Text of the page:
Foucault News

News and resources on French thinker Michel Foucault (1926-1984)

Graduate Seminar:
Asceticism, Eroticism, and the Premodern Foucault: Revisiting Foucault’s History of Sexuality through Medieval and Early Modern Sources

The Newberry Centre for Renaissance Studies
Chicago, USA

Friday, January 11, 2013 to Friday, March 15, 2013
2- 5 pm
Room B-91

Led by Eileen Joy, Southern Illinois University Edwardsville, and Anna Klosowska, Miami University (Ohio)

Printable PDF flyer

This seminar will focus on re-reading Foucault’s History of Sexuality (both the three published volumes as well as additional published materials intended for a fourth volume) in relation to hagiographic narratives from the Late Antique, Old English, and Middle English traditions (Eileen Joy) and to medieval and early modern literary texts on love in French (in translation) (Anna Klosowska). The central guiding concept is Foucault’s notion of an “improbable manner of being”—a notion that Foucault sketched, somewhat elliptically, in his late lectures and interviews in relation to his thinking on asceticism and techniques of the “care of the self” that he had explored in classical and early Christian texts, but had no time to more fully develop.

Participants will explore medieval and early modern texts to imagine what the inclusion of particular representations in these texts of “improbable” modes and techniques of the self would have contributed to Foucault’s history of sexuality, with an eye toward the consequences Foucault’s readings of these texts might have had upon his study of sexuality in the premodern period. The seminar will also interrogate some of the paradoxes inherent in Foucault’s attempts to provide a linear periodization of the development of the history of sexuality from the classical period to the present time—a periodization, moreover, which much work in current medieval and early modern studies of sexuality have called into question. The time is extremely ripe for such a reexamination of the premodern premises of Foucault’s work on sexuality and the care of the self.

Each of the ten meetings will pair excerpts from Foucault’s works with readings in relevant medieval or early modern texts, as well as in contemporary critical sexuality studies. The seminar dovetails nicely with the recent publication, for the first time in English, of the final volume of Foucault’s last lectures at the Collège de France on the birth of biopolitics, which is a direct outcome of his multivolume history of sexuality project (publication of these last lectures: hardback, April 2011, paperback, 2012).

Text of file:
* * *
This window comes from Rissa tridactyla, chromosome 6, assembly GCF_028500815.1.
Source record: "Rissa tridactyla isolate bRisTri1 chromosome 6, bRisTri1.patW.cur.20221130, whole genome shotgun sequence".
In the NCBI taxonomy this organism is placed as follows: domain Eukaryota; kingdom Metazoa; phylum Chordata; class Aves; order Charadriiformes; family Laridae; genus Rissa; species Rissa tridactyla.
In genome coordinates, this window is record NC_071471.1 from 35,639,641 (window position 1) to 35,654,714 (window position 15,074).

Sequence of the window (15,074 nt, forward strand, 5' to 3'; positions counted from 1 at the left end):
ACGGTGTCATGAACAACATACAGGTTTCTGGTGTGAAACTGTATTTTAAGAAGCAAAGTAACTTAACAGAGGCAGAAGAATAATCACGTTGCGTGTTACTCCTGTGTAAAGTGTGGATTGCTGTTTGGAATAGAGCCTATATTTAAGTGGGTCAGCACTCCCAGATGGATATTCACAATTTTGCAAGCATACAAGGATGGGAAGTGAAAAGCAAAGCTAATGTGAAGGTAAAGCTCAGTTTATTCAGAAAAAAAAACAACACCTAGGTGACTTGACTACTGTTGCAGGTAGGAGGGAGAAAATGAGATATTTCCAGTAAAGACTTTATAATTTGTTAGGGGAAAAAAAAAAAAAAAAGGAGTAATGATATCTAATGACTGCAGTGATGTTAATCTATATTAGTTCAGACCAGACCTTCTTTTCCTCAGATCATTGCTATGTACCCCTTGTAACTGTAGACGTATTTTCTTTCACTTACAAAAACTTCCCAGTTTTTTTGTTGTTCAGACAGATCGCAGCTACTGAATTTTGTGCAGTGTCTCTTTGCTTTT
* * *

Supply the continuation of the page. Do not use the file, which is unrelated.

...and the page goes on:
Learn more about the instructors: Eileen Joy, Southern Illinois University Edwardsville, and Anna Klosowska, Miami University (Ohio)

Faculty and graduate students of Center for Renaissance Studies consortium institutions may be eligible to apply for travel funds to attend CRS programs or to do research at the Newberry. Each member university sets its own policies and deadlines; contact your Representative Council member in advance for details.

Learn more about Center for Renaissance Studies programs for graduate students.


Reading knowledge of French, Latin, Italian, Old English, or Middle English is desirable but not required. Original texts and English translations will be made available. Some background in courses in medieval literature, at the undergraduate or graduate level, is desirable.

Limited enrollment, with priority to students from Center for Renaissance Studies consortium institutions. Students may take this seminar on a not-for-credit basis or arrange to earn credit at their home campuses. When space permits, consortium faculty members are encouraged to audit Newberry seminars, and graduate students from non-consortium schools may also enroll. The course fee is waived for consortium students.

Register online

With thanks to Joseph Derosier for this news

One thought on “Asceticism, Eroticism, and the Premodern Foucault (2013)

  1. stuartelden says:

    Reblogged this on Progressive Geographies and commented:
    A fascinating graduate seminar on Foucault and medieval & early modern sources. Given the lecture courses about to come out in French, interest in Foucault’s work on Christianity is sure to spark a whole new set of debates and engagements. Let’s hope some results of this seminar get published.

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